But Morath was also just telling the truth. One way or another, Dallas was perfectly OK with a public school system that did an utterly miserable job of teaching poor minorioty kids. Everybody had his piece. The accommodation was reached long ago. It was only when these Hispanics and these crazy white people started stirring the pot that we had trouble.
When I talked to Morath yesterday, he said the intention of his remarks to Shipp was not to cast aspersions on the moral character of the entire city so much as to decry the numb-toed moral paralysis that overcomes the city when the conversation turns to public education.
"When you look at the landscape of the governance of the 14th largest school system in the United States," he said, "every sitting trustee has been elected with a total of roughly 20,000 votes cast both for them and their opponents. That's all nine of us in combination.
"We represent a million people, but only 20,000 people seek to influence the future of the school system, with more than 20,0000 employees. We have 160,000 kids and only about 20,000 people casting an opinion on the future of the school system.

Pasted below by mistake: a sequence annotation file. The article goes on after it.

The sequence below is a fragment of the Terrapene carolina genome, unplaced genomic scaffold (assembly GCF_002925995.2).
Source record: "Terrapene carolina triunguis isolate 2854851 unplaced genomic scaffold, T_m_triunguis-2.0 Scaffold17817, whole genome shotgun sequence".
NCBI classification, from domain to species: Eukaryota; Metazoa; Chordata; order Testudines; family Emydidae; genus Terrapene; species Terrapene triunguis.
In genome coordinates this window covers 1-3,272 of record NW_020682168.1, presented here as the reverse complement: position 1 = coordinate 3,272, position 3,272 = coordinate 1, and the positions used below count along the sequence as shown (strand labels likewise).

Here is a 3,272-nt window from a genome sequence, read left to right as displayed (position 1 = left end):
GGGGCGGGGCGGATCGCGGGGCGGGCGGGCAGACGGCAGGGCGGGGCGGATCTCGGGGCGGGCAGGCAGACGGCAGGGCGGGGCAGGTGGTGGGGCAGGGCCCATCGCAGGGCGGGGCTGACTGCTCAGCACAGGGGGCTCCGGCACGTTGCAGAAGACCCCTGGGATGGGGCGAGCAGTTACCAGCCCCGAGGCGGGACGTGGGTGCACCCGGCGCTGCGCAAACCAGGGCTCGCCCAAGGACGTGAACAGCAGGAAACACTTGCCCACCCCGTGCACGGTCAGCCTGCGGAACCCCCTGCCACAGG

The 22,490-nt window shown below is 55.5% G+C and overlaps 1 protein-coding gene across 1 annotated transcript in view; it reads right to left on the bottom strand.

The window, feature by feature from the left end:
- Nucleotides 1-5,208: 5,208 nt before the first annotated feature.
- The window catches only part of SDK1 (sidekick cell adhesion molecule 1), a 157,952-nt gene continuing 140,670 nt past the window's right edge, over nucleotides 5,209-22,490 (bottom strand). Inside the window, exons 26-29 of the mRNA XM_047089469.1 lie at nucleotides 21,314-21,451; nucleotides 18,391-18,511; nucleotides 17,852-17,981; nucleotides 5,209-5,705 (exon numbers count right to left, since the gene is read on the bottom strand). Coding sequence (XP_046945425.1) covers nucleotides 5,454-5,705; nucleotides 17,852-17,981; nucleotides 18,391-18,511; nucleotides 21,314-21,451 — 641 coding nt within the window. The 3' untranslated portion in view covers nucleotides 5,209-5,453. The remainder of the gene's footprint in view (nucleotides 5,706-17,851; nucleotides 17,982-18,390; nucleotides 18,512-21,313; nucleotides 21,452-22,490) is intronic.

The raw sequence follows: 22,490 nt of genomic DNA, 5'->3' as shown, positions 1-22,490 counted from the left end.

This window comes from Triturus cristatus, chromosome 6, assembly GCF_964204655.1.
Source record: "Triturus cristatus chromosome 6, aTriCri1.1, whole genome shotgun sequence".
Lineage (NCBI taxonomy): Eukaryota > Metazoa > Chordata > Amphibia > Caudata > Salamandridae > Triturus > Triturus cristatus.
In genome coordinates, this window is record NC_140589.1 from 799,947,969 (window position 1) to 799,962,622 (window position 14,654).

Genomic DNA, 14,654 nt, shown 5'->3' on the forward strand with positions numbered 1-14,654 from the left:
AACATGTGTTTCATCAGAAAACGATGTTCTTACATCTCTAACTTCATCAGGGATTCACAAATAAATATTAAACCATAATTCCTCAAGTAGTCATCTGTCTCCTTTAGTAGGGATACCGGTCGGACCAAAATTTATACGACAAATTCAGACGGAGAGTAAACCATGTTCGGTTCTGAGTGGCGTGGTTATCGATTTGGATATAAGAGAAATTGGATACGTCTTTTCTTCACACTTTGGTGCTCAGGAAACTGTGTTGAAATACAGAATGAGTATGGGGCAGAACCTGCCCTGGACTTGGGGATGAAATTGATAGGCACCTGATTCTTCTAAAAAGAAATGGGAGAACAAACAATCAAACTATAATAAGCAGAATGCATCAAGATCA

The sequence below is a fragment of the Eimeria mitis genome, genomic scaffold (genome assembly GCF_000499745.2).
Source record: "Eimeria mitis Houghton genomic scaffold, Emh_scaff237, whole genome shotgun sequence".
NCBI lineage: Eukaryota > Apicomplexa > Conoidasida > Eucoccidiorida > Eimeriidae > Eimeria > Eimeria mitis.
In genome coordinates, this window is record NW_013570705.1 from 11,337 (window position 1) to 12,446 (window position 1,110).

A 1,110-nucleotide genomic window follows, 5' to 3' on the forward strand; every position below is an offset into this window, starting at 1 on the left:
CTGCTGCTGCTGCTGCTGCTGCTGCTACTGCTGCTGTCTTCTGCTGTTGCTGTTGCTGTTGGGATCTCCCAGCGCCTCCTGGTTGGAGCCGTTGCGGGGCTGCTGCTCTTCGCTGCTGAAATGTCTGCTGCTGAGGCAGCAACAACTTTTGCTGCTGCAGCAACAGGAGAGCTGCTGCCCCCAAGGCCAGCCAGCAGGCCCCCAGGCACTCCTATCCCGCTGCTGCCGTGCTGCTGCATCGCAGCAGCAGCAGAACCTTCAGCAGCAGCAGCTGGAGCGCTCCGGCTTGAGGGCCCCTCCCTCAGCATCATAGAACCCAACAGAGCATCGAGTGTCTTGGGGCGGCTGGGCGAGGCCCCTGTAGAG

"If we as a city step up and say we are going to take responsibility for these kids as if they are our kids, then we will move mountains."
I also spoke to Bob Weiss, chairman of the home rule charter commission. I asked him if the law under which the commission was formed allowed it not to produce a draft charter for voters to vote on. He said yes. I asked him if it was legal for the commission to continue to meet after deciding not to produce a charter in order to produce "recommendations" instead. He said yes. He said the commission had consulted lawyers on both questions. Then he added, "I'm not stupid."
Weiss said he thought the state law under which the home rule commission was formed is deeply flawed, because it requires that a majority of the members be appointed by school board members whose positions the commission is at least theoretically thinking about doing away with. Hence, the commission was heavily salted with members whose intentions from the beginning were transparently hostile to the idea of substantive reform.
It's kind of like asking the directors of a badly run company to apppoint a committee of outsiders to reform the company. You may be sure there will be sons and spouses of directors on that committee, as there were on this one (not kidding).